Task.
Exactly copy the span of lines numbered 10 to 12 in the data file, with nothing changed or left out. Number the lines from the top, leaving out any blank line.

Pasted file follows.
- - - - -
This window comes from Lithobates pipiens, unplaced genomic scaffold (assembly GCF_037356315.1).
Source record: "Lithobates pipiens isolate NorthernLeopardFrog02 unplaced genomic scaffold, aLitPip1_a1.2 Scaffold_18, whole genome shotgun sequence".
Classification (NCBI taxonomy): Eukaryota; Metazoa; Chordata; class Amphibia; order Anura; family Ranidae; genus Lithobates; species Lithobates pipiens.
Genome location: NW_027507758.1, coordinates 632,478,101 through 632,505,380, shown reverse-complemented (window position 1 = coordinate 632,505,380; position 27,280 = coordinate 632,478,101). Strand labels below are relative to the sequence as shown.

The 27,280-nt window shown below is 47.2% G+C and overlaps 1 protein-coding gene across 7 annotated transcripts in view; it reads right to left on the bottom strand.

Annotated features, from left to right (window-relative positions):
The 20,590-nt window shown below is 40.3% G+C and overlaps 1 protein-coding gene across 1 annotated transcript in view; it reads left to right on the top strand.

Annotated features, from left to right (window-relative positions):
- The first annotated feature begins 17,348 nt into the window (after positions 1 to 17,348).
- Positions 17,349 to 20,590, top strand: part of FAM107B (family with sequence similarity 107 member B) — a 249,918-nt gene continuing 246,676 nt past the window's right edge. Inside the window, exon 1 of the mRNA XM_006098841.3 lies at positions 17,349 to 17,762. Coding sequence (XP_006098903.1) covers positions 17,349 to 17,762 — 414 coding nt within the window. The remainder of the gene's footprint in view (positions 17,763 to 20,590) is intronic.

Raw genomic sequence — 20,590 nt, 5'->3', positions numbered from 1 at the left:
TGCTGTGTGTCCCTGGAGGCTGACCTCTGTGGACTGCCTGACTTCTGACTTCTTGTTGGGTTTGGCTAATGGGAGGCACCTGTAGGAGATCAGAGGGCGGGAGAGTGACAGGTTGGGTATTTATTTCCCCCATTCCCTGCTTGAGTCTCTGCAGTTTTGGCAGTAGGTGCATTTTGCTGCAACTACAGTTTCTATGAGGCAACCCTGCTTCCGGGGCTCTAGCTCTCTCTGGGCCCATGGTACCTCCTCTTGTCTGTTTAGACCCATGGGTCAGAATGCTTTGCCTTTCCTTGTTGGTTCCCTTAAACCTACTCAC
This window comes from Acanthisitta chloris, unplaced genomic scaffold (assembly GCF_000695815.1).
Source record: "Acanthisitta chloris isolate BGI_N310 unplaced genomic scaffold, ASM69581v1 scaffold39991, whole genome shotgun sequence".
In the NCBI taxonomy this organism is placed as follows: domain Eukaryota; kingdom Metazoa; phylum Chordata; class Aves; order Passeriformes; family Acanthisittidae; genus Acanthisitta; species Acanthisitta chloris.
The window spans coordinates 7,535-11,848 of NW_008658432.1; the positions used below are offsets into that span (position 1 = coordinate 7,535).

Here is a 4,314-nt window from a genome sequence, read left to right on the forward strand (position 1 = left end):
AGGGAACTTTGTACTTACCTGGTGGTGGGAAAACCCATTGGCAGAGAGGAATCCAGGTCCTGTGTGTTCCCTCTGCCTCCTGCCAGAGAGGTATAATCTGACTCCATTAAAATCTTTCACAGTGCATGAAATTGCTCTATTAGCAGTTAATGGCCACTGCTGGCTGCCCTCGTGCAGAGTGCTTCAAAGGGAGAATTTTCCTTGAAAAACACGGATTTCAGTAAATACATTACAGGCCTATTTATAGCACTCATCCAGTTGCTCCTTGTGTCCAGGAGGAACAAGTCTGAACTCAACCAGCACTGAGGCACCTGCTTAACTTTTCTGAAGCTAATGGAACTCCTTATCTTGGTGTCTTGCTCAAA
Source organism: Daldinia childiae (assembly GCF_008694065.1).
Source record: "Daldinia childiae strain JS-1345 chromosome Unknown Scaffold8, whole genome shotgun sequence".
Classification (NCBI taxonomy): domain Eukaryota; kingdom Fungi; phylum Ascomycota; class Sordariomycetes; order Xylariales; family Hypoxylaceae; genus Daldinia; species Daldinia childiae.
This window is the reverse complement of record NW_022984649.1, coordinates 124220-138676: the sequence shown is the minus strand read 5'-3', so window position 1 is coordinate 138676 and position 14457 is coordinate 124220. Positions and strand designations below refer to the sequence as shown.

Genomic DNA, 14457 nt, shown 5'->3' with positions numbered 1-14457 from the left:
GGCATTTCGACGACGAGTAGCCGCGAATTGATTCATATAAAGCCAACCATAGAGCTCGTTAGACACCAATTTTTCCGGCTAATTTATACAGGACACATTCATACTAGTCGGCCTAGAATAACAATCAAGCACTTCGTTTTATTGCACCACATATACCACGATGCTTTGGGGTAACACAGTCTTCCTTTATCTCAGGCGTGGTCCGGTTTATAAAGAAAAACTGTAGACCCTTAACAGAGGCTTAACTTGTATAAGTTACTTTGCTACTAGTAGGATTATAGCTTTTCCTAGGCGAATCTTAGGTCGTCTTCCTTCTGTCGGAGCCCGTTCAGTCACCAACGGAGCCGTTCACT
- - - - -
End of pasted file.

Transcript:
- Positions 17,349 to 20,590, top strand: part of FAM107B (family with sequence similarity 107 member B) — a 249,918-nt gene continuing 246,676 nt past the window's right edge. Inside the window, exon 1 of the mRNA XM_006098841.3 lies at positions 17,349 to 17,762. Coding sequence (XP_006098903.1) covers positions 17,349 to 17,762 — 414 coding nt within the window. The remainder of the gene's footprint in view (positions 17,763 to 20,590) is intronic.

Raw genomic sequence — 20,590 nt, 5'->3', positions numbered from 1 at the left:
TGCTGTGTGTCCCTGGAGGCTGACCTCTGTGGACTGCCTGACTTCTGACTTCTTGTTGGGTTTGGCTAATGGGAGGCACCTGTAGGAGATCAGAGGGCGGGAGAGTGACAGGTTGGGTATTTATTTCCCCCATTCCCTGCTTGAGTCTCTGCAGTTTTGGCAGTAGGTGCATTTTGCTGCAACTACAGTTTCTATGAGGCAACCCTGCTTCCGGGGCTCTAGCTCTCTCTGGGCCCATGGTACCTCCTCTTGTCTGTTTAGACCCATGGGTCAGAATGCTTTGCCTTTCCTTGTTGGTTCCCTTAAACCTACTCAC